How have you gotten more of your fans – social networking or traditional word of mouth? Have you noticed anything different between these types of fans?

It’s probably a combination of both. Lately social networking has definitely been useful in connecting my music to listeners. When I ask people how they heard my music I get varied responses. Pandora, music blogs, personal referrals, and NPR listeners account for just a few of the multitude of outlets there are now for discovering new music.

What do you think of the remixes on the September Sun EP? How have Lumia, the Symbion Project, and Shigeto changed your music?

I am really amazed at what all the remixers did. These are all great artists I’ve been fortunate to work with over the years. I love the idea of someone taking elements from my song and creating something new with it. It is a process in which I work, so it just made sense to continue that method with my own releases.

In a related question, what artists (past or present) would you like to work with?

I would love to work with Apparat, Modeselektor, and any of the artists I mentioned above! (Assuming I somehow bump in to any of them)

What does the rest of 2011 and the beginning of the new year hold for you?

The few remaining days of 2011 involve prepping the new material for my third album. It is tedious, but will be worth the effort. Right after the new year I plan to be working heavily on the next release which I hope to be done with by the fall. I may squeeze another EP in there and will probably work on a few remixes.

How can interested listeners get in touch with you?

The best way to get in touch with me is old school email. I don’t check my facebook messages that much. kodomo@kodomomusic.com

Do you have anything else to say to NeuFutur readers?

Thanks for reading! Please check out kodomomusic.com for all music , releases, and news. You can also find me on Facebook.com/kodomoremix and soundcloud.com/Kodomo If you like what you hear, please spread the word, and sign up on my mailing list. It only takes a few seconds and I only send a few emails a year!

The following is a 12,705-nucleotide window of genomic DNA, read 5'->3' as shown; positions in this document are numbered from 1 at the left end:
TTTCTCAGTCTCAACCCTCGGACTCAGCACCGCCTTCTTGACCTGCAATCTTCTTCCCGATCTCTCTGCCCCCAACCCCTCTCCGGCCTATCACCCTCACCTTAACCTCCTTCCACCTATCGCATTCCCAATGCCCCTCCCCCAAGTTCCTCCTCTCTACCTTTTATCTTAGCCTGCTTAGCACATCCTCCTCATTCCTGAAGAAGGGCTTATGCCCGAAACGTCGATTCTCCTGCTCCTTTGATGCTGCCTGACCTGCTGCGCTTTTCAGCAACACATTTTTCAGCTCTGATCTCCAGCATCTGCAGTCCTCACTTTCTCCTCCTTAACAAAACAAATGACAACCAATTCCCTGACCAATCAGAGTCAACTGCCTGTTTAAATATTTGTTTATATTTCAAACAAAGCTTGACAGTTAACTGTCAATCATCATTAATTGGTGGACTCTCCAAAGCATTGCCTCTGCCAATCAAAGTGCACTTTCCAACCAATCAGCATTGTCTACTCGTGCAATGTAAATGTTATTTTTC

Shark Pants – Porno Snakehead (CD)

The band seems to be so uncollected and random that I felt sort of odd getting into Shark Pants as much as I did. Its almost as if Frank Zappa fronted The Offspring. Using guitar riffs that are as straight-forward as the ones from any of the retro-rock bands (The White Stripes) and a yelped-out set of vocals, Shark Pants are definitely a unique enough band to merit being on Recess Records. In their desire to rock, Shark Pants find themselves much more similar musically to The Stooges and MC5 than the Ramones and Sex Pistols. Rough-hewn guitar tracks line the cage in which blah shits. The “I’m a son of a bitch” chorus from “Canyonero” is a direct descendent from “Kick out the jams, motherfucker” uttered almost forty years ago by the MC5. The Protean nature of Shark Pants is also a positive thing – where most of “Porno Snakehead” has been this odd rock-punk-country mix, the arena-rock groove that Shark Pants find themselves in during “Later Alligator” is catchy to say the least. Mixing in a more directly country influence (think Primus and Hank Williams Jr) to “Dogner”, Shark Pants are the musical equivalent to a vagabond – never knowing where they are going to lodge for the night, they find their way into a myriad of styles.

Their heat-baked sound will draw kids en masse to the pit, and the cross-genre moves are so successfully done that I have no doubt that whatever Shark Pants wants to do on-disc they can figure a way to do. Not many people can cut an album in under twenty minute, but Shark Pants has the presence of mind to condense all of their music into short, terse statements that drill themselves into one’s head and won’t relinquish control.

The title track is just a continuation of the forces that have been building up since the beginning of the disc. Minor stop-starts as well as a dual-part harmony make this track stand above the high level of the average song on the disc and awaken some sort of primeval booty-shaking dance. A hum resonates through the entirety of “Porno Snakehead”; a low frequency blast that will cause all high-level function to stop and make the newly-lobotomized crowd only able to focus in on the disc that is playing. By the time the disc ends, Shark Pants has added another few individuals to their cadre of mindless zombies. Stop them before they take over the world!

Top Track: Canyonero

Shark Pants – Porno Snakehead / 2004 Recess Records / 9 Tracks / http://www.sharkpants.com / http://www.recessrecords.com / Reviewed 26 January 2005

Rating: 6.4/10

Robot Chicken: Season Five (DVD)

Five seasons into it, if you’re not watching Robot Chicken by now, you probably never will. But for those who are fans, Season Five is a good reason why. The pop culture obsessed stop motion skit show done with old action figures manages to spoof some their old reliable targets like He-Man and the rest of the Masters of the Universe crew and Batman. There is also a particularly filthy and hilarious origin story of the Cabbage Patch Kids. Guest stars lending their voices for this season include Christian Slater, Macaulay Culkin, Mila Kunis, Gary Coleman, Kevin Bacon and more than a dozen more. Why aren’t you watching this?

Robot Chicken: Season Five/2 DVDs/220 Mins./Cartoon Network/2011

Robot Chicken: Season Five (DVD)